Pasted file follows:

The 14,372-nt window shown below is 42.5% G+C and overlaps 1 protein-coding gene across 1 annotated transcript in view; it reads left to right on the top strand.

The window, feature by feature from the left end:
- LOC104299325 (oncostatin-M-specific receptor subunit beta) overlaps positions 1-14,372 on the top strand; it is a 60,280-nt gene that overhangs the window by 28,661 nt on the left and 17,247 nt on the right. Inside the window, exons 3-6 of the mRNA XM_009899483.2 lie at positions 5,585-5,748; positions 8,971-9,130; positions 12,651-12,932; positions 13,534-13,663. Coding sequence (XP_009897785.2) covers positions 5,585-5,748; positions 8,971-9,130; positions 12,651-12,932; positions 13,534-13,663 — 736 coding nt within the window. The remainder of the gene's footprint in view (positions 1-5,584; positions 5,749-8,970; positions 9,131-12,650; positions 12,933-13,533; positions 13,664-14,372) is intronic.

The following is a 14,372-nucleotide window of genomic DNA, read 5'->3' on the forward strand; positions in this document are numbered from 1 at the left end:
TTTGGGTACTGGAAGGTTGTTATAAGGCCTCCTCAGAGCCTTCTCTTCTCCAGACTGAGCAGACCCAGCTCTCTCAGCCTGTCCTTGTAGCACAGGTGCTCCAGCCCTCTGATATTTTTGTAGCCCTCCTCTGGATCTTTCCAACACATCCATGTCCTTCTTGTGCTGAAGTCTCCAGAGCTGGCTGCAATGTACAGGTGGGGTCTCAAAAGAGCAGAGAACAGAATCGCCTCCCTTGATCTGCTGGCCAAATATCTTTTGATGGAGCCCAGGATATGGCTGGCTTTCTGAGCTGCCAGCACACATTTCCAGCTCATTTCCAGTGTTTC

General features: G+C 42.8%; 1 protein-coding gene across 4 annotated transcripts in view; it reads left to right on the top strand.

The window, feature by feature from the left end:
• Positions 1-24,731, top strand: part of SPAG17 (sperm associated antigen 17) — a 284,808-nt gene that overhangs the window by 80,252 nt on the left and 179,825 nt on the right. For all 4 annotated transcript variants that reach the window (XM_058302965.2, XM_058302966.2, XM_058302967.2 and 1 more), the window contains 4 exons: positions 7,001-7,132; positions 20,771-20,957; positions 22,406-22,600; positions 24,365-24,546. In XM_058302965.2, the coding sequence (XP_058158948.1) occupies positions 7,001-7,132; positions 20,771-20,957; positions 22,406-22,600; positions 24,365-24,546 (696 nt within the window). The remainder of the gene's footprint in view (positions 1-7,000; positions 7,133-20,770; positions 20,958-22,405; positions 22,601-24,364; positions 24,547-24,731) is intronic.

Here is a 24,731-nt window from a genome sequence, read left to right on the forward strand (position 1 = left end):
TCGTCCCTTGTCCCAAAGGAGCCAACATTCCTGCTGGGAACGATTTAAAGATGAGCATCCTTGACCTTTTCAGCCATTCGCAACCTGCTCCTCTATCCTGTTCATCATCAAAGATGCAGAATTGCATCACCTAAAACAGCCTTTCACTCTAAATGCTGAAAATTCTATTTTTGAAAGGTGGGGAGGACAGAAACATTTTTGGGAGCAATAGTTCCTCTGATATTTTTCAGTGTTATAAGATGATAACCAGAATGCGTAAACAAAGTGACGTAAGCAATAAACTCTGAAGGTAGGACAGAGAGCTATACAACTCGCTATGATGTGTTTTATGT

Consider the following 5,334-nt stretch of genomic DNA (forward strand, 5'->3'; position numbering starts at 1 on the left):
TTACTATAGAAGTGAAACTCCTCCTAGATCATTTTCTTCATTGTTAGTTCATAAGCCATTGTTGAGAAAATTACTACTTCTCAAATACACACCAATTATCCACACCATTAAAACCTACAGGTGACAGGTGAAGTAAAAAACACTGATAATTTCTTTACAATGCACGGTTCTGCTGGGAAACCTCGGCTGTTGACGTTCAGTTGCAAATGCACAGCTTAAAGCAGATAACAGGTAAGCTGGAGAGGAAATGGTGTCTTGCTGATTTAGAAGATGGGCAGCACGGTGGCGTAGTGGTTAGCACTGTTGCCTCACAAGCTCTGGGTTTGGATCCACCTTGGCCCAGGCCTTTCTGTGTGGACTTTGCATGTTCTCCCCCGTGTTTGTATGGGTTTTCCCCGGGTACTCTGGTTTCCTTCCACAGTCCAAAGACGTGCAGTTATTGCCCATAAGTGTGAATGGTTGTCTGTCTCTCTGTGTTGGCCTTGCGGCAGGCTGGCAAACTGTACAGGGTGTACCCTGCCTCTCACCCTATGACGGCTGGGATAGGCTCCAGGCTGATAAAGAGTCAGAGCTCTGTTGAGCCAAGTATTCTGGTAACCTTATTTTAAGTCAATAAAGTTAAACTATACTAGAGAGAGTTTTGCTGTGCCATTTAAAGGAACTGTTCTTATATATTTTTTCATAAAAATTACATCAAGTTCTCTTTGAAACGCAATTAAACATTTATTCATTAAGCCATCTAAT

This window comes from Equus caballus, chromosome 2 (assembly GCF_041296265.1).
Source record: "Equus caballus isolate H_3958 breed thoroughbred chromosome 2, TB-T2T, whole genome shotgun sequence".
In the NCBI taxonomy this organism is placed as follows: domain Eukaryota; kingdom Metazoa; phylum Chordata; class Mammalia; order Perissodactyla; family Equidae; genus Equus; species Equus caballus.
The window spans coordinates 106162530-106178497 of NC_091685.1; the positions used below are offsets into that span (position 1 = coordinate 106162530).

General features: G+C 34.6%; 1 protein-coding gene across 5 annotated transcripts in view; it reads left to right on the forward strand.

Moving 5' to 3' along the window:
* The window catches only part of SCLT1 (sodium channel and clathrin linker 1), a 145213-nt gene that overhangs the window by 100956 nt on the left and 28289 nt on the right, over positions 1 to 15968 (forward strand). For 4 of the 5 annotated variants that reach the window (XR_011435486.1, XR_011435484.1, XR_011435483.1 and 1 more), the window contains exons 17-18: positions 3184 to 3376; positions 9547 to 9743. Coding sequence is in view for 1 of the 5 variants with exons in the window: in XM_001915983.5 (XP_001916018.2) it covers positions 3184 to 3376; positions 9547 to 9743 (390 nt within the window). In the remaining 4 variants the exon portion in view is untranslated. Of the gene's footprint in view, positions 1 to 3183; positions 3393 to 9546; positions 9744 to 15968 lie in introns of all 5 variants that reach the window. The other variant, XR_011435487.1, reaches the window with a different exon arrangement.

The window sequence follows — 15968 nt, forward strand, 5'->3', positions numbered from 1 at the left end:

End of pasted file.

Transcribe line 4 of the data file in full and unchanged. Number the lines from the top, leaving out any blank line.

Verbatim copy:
The following is a 14,372-nucleotide window of genomic DNA, read 5'->3' on the forward strand; positions in this document are numbered from 1 at the left end: